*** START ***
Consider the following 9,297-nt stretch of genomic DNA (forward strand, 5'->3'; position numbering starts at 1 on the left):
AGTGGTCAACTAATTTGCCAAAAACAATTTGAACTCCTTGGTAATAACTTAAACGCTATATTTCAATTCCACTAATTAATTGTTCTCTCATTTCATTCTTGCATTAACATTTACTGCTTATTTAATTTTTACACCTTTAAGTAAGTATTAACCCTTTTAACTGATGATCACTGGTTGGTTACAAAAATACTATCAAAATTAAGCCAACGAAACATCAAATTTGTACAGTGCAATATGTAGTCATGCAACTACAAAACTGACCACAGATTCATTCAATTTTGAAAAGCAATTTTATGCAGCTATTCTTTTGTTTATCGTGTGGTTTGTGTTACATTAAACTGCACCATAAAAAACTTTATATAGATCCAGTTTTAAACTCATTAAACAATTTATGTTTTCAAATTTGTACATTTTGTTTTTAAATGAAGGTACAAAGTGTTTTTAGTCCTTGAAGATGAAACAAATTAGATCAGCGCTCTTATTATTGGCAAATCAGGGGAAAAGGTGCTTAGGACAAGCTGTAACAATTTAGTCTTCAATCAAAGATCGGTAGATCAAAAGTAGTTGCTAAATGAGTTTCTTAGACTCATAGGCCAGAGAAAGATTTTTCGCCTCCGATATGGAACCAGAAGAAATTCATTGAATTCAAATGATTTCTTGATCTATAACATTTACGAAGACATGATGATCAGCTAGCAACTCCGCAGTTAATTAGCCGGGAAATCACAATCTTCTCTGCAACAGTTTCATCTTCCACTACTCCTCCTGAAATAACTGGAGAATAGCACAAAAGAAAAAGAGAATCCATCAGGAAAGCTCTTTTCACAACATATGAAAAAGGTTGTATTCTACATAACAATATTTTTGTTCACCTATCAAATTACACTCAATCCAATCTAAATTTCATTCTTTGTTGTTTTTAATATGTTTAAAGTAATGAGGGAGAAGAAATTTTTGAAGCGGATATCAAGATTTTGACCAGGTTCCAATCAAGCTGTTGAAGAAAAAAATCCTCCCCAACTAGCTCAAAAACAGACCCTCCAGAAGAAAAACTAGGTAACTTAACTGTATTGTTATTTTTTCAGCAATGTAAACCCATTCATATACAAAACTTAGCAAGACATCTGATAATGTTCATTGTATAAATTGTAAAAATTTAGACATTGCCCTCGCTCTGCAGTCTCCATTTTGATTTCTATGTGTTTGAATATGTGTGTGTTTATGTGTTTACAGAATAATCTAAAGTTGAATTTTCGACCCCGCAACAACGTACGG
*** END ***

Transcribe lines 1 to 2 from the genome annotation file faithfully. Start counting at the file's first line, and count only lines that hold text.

Consider the following 9,297-nt stretch of genomic DNA (forward strand, 5'->3'; position numbering starts at 1 on the left):
AGTGGTCAACTAATTTGCCAAAAACAATTTGAACTCCTTGGTAATAACTTAAACGCTATATTTCAATTCCACTAATTAATTGTTCTCTCATTTCATTCTTGCATTAACATTTACTGCTTATTTAATTTTTACACCTTTAAGTAAGTATTAACCCTTTTAACTGATGATCACTGGTTGGTTACAAAAATACTATCAAAATTAAGCCAACGAAACATCAAATTTGTACAGTGCAATATGTAGTCATGCAACTACAAAACTGACCACAGATTCATTCAATTTTGAAAAGCAATTTTATGCAGCTATTCTTTTGTTTATCGTGTGGTTTGTGTTACATTAAACTGCACCATAAAAAACTTTATATAGATCCAGTTTTAAACTCATTAAACAATTTATGTTTTCAAATTTGTACATTTTGTTTTTAAATGAAGGTACAAAGTGTTTTTAGTCCTTGAAGATGAAACAAATTAGATCAGCGCTCTTATTATTGGCAAATCAGGGGAAAAGGTGCTTAGGACAAGCTGTAACAATTTAGTCTTCAATCAAAGATCGGTAGATCAAAAGTAGTTGCTAAATGAGTTTCTTAGACTCATAGGCCAGAGAAAGATTTTTCGCCTCCGATATGGAACCAGAAGAAATTCATTGAATTCAAATGATTTCTTGATCTATAACATTTACGAAGACATGATGATCAGCTAGCAACTCCGCAGTTAATTAGCCGGGAAATCACAATCTTCTCTGCAACAGTTTCATCTTCCACTACTCCTCCTGAAATAACTGGAGAATAGCACAAAAGAAAAAGAGAATCCATCAGGAAAGCTCTTTTCACAACATATGAAAAAGGTTGTATTCTACATAACAATATTTTTGTTCACCTATCAAATTACACTCAATCCAATCTAAATTTCATTCTTTGTTGTTTTTAATATGTTTAAAGTAATGAGGGAGAAGAAATTTTTGAAGCGGATATCAAGATTTTGACCAGGTTCCAATCAAGCTGTTGAAGAAAAAAATCCTCCCCAACTAGCTCAAAAACAGACCCTCCAGAAGAAAAACTAGGTAACTTAACTGTATTGTTATTTTTTCAGCAATGTAAACCCATTCATATACAAAACTTAGCAAGACATCTGATAATGTTCATTGTATAAATTGTAAAAATTTAGACATTGCCCTCGCTCTGCAGTCTCCATTTTGATTTCTATGTGTTTGAATATGTGTGTGTTTATGTGTTTACAGAATAATCTAAAGTTGAATTTTCGACCCCGCAACAACGTACGG